As a user story
I want people to understand what my purpose is
So that I cease to be a tool for ineffective agile development
This format "As a... I want... In order to..." is called the "Connextra format" named after the company where it originated. It was created to solve a very specific problem.
The original intent of what was once called simply "stories" was to elucidate what was to be built in a manner more lightweight and consumable than a requirements doc. When people at Connextra discovered that stories were simply becoming the new specification and lacked any insight into the purpose being fulfilled for the user they tacked on "user" to the front of the thing. Thus the concept of the User Story was born.
I don't think the Connextra format is a bad idea. I think mistaking the Connextra format for an actual user story is a common anti-pattern and leads to some painful misunderstandings.
As a hard drive
I want better indexing
So that my platters don't hurt so much at the end of the day
The hard drive is not a person and using a story to anthropomorphize some part of a system in order to continue focusing on technical implementation details is the most common anti-pattern
Read the rest of the article here
"I have abandoned MVP"
After years of struggle, I’m advising all of my clients and product leader coachees to stop using the term “MVP”. Not to stop doing validation, discovery, prototyping or experiments they may associate that that acronym, but to remove the label from all of their docs and presentations and talks. To delete the letters MVP from roadmaps and product charters. To banish it from their vocabularies, not let it cross their lips
The maker organizations refer back to Eric Ries (and much earlier) for MVP definitions like “any offering or capability that requires the least effort to build while giving the organization the greatest ability to learn about customers.” Critically, this might be a text description or Balsamiq sketch or non-working web prototype or flipbook that gives us a chance to show an outsider what we mean. It’s not intended for sale or revenue, but for rapid learning. The ‘P’ nominally stands for ‘product,’ but it’s almost always not a product.
The go-to-market organizations really want something to market and sell. So in spite of our long-winded academic arguments, they focus on the word ‘product.’ In fact, the most frequent definition I get from GTM execs is “something I can sell right now to selected customers for current revenue, instead of waiting another few quarters for a perfect product.” And within minutes, this is shortened to “something I can sell right now.” Everyone is excited about pitching (and closing) live customers, even if we only have only mocked-up slideware so far.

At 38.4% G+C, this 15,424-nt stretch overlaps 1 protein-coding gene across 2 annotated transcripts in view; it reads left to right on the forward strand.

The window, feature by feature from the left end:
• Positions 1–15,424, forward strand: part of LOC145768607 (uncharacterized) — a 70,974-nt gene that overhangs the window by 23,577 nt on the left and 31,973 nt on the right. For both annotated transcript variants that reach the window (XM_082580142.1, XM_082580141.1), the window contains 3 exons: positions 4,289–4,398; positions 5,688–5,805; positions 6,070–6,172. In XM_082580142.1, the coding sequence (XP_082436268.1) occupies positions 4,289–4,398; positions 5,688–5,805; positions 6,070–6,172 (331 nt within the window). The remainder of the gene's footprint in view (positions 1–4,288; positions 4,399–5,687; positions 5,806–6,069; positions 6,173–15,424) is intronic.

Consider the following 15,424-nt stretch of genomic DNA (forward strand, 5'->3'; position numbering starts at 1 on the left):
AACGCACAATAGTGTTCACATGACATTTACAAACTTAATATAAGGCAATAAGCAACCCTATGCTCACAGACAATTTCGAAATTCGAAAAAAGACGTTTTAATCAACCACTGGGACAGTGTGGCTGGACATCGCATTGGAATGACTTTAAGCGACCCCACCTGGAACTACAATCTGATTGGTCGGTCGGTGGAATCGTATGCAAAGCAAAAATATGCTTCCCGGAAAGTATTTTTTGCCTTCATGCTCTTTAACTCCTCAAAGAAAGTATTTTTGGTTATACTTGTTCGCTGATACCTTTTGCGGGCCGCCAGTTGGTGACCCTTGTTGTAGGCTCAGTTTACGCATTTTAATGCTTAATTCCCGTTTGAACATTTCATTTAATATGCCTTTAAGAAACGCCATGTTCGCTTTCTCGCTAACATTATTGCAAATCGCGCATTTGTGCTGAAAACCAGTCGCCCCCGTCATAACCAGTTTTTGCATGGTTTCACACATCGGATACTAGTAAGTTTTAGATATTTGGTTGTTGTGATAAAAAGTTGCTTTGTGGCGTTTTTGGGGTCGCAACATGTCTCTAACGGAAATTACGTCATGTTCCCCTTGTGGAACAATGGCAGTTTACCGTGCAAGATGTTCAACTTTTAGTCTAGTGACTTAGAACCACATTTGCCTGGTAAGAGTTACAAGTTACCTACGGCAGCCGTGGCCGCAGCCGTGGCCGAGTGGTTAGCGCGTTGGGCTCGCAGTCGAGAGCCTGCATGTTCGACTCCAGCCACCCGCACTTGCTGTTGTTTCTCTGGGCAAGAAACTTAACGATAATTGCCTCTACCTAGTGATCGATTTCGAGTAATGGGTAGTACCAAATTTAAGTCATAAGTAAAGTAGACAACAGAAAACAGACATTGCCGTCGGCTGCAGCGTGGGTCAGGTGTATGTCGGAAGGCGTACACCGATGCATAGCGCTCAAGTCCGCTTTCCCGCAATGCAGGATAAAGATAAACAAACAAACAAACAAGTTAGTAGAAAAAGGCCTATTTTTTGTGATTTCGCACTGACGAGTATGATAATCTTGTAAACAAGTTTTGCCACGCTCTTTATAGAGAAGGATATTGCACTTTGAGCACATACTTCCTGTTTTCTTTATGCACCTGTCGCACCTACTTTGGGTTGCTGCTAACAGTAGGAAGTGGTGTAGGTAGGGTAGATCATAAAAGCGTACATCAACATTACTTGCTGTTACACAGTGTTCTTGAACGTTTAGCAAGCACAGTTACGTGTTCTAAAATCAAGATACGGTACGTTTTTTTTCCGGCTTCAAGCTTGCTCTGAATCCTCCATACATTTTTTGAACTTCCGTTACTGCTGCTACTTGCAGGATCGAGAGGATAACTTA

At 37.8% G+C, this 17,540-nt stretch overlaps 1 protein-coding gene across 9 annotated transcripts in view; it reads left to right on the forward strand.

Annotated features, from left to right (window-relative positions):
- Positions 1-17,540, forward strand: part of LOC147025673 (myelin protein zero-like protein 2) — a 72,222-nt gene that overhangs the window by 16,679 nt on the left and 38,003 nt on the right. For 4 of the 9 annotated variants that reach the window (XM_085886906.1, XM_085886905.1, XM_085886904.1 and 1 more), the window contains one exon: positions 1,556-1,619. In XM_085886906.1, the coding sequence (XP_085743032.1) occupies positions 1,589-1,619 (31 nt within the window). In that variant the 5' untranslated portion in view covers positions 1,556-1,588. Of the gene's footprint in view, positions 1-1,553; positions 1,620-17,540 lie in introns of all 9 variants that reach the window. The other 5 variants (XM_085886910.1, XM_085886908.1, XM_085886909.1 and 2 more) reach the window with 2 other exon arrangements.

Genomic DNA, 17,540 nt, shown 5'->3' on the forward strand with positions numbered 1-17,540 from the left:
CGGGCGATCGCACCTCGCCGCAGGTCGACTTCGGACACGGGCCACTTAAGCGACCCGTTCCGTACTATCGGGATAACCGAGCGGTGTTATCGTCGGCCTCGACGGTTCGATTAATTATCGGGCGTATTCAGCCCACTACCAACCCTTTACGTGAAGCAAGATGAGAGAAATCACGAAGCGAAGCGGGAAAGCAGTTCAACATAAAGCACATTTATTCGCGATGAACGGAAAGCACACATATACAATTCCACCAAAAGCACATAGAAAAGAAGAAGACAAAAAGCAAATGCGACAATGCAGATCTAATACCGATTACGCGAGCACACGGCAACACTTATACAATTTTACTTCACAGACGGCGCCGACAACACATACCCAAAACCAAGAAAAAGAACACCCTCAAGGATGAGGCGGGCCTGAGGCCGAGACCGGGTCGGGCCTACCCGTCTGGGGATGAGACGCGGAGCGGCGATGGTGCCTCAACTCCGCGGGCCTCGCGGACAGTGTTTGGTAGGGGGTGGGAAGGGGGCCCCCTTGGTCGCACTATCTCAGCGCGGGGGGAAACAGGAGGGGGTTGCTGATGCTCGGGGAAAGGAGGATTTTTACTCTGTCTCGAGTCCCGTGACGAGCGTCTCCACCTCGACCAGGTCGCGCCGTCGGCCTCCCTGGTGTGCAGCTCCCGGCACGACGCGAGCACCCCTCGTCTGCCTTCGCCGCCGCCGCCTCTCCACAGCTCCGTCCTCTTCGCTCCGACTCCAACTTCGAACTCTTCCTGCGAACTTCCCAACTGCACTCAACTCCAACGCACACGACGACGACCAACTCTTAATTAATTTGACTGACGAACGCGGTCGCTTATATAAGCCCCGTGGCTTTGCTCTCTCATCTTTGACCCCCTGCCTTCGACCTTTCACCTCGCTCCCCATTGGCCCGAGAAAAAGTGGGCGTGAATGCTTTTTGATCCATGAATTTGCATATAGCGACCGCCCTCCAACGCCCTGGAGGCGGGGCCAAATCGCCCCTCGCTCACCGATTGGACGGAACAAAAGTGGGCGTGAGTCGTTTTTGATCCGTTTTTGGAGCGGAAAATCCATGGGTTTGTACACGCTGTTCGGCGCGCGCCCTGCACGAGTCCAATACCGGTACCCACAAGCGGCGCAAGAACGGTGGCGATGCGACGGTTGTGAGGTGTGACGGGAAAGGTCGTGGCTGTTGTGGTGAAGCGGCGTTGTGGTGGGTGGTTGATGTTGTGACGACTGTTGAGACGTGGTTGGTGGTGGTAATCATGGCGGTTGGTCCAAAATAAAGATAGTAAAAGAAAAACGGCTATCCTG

What To Do?
This is often more than just a vocabulary problem. But we can reduce confusion/frustration by choosing unambiguous words with clear meanings. Here is one set of replacements:
“Problem validation” or “Concept test” (NON-REVENUE)
- Tools might be Jobs To Be Done, canvasses, journey maps, paper prototypes, hero stories, what-you-bought-instead interviews
- Goal: understanding if we identified the right root problem. Can we learn what’s really broken and test-close a few imaginary solutions? How excited are potential prospects?
“Conceptual workflow” or “UX test” (NON-REVENUE)
- Assets might include mocks or flipbooks or clickable web interfaces with no internal logic
- Goal: See if sample users can complete a task. What inputs are we missing? Have we named things correctly? Does workflow A or layout B test better?
“Engineering concept validation” (NON-REVENUE)
- Might include sample data run through partial algorithms or scalability tests or “hello world” code for API integration
- Goal/questions: will X work? Does it blow up our cloud servers? Can we find actionable signals in the data? Is our architecture sensible? Do early technical trials change our scope or identify missing capabilities?
Read the original article here
Recently I had an opportunity to have a video podcast(campfire chat) with TameFlow community.. We discussed about LeSS and TameFlow
Check out this link
Snippets from Richard Hackman's "Leading Teams"This book is one of the recommended books to read as part of the LeSS trainer certification. Thought would share some good snippets.
“Real work teams in organizations have four features: a team task, clear boundaries, clearly specified authority to manage their own work processes, and membership stability over some reasonable period of time. The first and perhaps most important task of those who create or lead work teams is to make sure that these four essential features are in place.”
“The first group I encountered in my research career was in the central office of a telephone company. My colleague Ed Lawler and I were being shown around the company in preparation for some research we were planning. One group we visited was introduced to us as “Supervisor Szczarba’s team.” Arrayed before us were a dozen or so telephone operators, each at her own console (there were no men in the group), each talking to her own customers, each taking her break at a time negotiated with Ms. Szczarba. Members of the group did perform their work alongside one another. But the only thing they actually shared was Ms. Szczarba.
I have conducted several online training for Certified LeSS Basics and Provisional Certified LeSS Practitioner till date. I recently completed a few and would be announcing a few more soon. Keep an eye on this newsletter.
Many might not know that I also offer Certified LeSS Executive training. This is specifically for senior leaders who might be interested in learning the intricacies of management and structure to influence the culture.
Please reach out: venky at agileworld.com.au for further details.
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